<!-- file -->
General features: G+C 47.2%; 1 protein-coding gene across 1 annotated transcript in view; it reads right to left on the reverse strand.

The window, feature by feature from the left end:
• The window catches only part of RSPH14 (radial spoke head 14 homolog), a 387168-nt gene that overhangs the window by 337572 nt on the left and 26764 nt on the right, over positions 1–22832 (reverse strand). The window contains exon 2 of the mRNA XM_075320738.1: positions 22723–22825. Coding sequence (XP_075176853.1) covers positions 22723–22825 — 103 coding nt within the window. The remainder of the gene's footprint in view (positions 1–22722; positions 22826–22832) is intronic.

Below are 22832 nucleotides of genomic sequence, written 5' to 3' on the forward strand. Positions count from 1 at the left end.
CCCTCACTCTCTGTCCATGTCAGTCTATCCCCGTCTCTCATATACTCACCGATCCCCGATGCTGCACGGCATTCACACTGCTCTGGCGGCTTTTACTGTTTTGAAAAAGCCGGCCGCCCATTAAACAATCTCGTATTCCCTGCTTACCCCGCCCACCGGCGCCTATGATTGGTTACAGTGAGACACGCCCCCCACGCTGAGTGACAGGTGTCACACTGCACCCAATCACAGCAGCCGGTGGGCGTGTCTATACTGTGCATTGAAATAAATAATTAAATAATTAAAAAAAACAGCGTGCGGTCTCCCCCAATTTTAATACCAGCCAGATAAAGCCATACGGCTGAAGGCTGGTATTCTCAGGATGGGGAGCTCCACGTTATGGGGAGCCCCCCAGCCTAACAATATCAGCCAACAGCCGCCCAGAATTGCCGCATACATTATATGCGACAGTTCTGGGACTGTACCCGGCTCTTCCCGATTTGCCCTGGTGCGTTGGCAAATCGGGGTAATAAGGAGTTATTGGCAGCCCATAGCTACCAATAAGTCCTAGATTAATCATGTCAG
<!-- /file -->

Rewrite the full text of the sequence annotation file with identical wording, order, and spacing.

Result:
General features: G+C 47.2%; 1 protein-coding gene across 1 annotated transcript in view; it reads right to left on the reverse strand.

The window, feature by feature from the left end:
• The window catches only part of RSPH14 (radial spoke head 14 homolog), a 387168-nt gene that overhangs the window by 337572 nt on the left and 26764 nt on the right, over positions 1–22832 (reverse strand). The window contains exon 2 of the mRNA XM_075320738.1: positions 22723–22825. Coding sequence (XP_075176853.1) covers positions 22723–22825 — 103 coding nt within the window. The remainder of the gene's footprint in view (positions 1–22722; positions 22826–22832) is intronic.

Below are 22832 nucleotides of genomic sequence, written 5' to 3' on the forward strand. Positions count from 1 at the left end.
CCCTCACTCTCTGTCCATGTCAGTCTATCCCCGTCTCTCATATACTCACCGATCCCCGATGCTGCACGGCATTCACACTGCTCTGGCGGCTTTTACTGTTTTGAAAAAGCCGGCCGCCCATTAAACAATCTCGTATTCCCTGCTTACCCCGCCCACCGGCGCCTATGATTGGTTACAGTGAGACACGCCCCCCACGCTGAGTGACAGGTGTCACACTGCACCCAATCACAGCAGCCGGTGGGCGTGTCTATACTGTGCATTGAAATAAATAATTAAATAATTAAAAAAAACAGCGTGCGGTCTCCCCCAATTTTAATACCAGCCAGATAAAGCCATACGGCTGAAGGCTGGTATTCTCAGGATGGGGAGCTCCACGTTATGGGGAGCCCCCCAGCCTAACAATATCAGCCAACAGCCGCCCAGAATTGCCGCATACATTATATGCGACAGTTCTGGGACTGTACCCGGCTCTTCCCGATTTGCCCTGGTGCGTTGGCAAATCGGGGTAATAAGGAGTTATTGGCAGCCCATAGCTACCAATAAGTCCTAGATTAATCATGTCAG